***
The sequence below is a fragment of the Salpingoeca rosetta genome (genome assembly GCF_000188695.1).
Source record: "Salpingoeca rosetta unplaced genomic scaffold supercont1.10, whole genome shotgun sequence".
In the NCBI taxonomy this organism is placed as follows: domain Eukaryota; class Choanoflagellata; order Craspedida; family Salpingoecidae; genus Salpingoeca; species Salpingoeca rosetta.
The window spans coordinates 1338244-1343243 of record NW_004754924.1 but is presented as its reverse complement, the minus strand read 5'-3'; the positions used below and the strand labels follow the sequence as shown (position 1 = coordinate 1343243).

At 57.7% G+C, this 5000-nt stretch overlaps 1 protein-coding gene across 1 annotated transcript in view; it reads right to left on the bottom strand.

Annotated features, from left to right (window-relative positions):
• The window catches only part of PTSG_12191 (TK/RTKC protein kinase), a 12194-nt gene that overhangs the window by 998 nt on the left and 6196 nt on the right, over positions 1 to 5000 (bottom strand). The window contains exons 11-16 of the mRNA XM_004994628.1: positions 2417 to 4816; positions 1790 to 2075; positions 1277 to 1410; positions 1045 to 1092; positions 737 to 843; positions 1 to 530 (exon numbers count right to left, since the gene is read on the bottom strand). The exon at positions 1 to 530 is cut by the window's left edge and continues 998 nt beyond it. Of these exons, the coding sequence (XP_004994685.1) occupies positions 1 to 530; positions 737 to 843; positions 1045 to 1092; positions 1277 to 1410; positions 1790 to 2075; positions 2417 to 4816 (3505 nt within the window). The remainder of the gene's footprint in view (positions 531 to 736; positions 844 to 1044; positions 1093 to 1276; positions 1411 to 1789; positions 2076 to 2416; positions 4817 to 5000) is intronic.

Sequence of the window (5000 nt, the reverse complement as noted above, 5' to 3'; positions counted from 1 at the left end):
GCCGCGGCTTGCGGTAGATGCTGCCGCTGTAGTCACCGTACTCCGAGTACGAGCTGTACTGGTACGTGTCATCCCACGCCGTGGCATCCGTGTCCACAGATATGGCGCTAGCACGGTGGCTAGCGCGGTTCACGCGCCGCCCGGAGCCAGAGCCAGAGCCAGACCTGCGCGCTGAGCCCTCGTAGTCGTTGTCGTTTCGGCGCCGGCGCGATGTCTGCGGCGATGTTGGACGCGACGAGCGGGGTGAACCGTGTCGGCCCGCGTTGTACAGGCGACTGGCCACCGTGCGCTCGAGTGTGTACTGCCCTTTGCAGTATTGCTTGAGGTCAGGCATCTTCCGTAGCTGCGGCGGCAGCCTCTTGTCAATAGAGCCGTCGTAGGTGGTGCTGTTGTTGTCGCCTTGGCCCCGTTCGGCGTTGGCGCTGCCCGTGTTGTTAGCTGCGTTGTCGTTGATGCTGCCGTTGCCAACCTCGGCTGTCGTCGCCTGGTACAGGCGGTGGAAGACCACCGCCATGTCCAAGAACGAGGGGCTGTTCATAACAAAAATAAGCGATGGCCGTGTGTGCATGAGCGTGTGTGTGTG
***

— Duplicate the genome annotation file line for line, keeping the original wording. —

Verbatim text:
The sequence below is a fragment of the Salpingoeca rosetta genome (genome assembly GCF_000188695.1).
Source record: "Salpingoeca rosetta unplaced genomic scaffold supercont1.10, whole genome shotgun sequence".
In the NCBI taxonomy this organism is placed as follows: domain Eukaryota; class Choanoflagellata; order Craspedida; family Salpingoecidae; genus Salpingoeca; species Salpingoeca rosetta.
The window spans coordinates 1338244-1343243 of record NW_004754924.1 but is presented as its reverse complement, the minus strand read 5'-3'; the positions used below and the strand labels follow the sequence as shown (position 1 = coordinate 1343243).

At 57.7% G+C, this 5000-nt stretch overlaps 1 protein-coding gene across 1 annotated transcript in view; it reads right to left on the bottom strand.

Annotated features, from left to right (window-relative positions):
• The window catches only part of PTSG_12191 (TK/RTKC protein kinase), a 12194-nt gene that overhangs the window by 998 nt on the left and 6196 nt on the right, over positions 1 to 5000 (bottom strand). The window contains exons 11-16 of the mRNA XM_004994628.1: positions 2417 to 4816; positions 1790 to 2075; positions 1277 to 1410; positions 1045 to 1092; positions 737 to 843; positions 1 to 530 (exon numbers count right to left, since the gene is read on the bottom strand). The exon at positions 1 to 530 is cut by the window's left edge and continues 998 nt beyond it. Of these exons, the coding sequence (XP_004994685.1) occupies positions 1 to 530; positions 737 to 843; positions 1045 to 1092; positions 1277 to 1410; positions 1790 to 2075; positions 2417 to 4816 (3505 nt within the window). The remainder of the gene's footprint in view (positions 531 to 736; positions 844 to 1044; positions 1093 to 1276; positions 1411 to 1789; positions 2076 to 2416; positions 4817 to 5000) is intronic.

Sequence of the window (5000 nt, the reverse complement as noted above, 5' to 3'; positions counted from 1 at the left end):
GCCGCGGCTTGCGGTAGATGCTGCCGCTGTAGTCACCGTACTCCGAGTACGAGCTGTACTGGTACGTGTCATCCCACGCCGTGGCATCCGTGTCCACAGATATGGCGCTAGCACGGTGGCTAGCGCGGTTCACGCGCCGCCCGGAGCCAGAGCCAGAGCCAGACCTGCGCGCTGAGCCCTCGTAGTCGTTGTCGTTTCGGCGCCGGCGCGATGTCTGCGGCGATGTTGGACGCGACGAGCGGGGTGAACCGTGTCGGCCCGCGTTGTACAGGCGACTGGCCACCGTGCGCTCGAGTGTGTACTGCCCTTTGCAGTATTGCTTGAGGTCAGGCATCTTCCGTAGCTGCGGCGGCAGCCTCTTGTCAATAGAGCCGTCGTAGGTGGTGCTGTTGTTGTCGCCTTGGCCCCGTTCGGCGTTGGCGCTGCCCGTGTTGTTAGCTGCGTTGTCGTTGATGCTGCCGTTGCCAACCTCGGCTGTCGTCGCCTGGTACAGGCGGTGGAAGACCACCGCCATGTCCAAGAACGAGGGGCTGTTCATAACAAAAATAAGCGATGGCCGTGTGTGCATGAGCGTGTGTGTGTG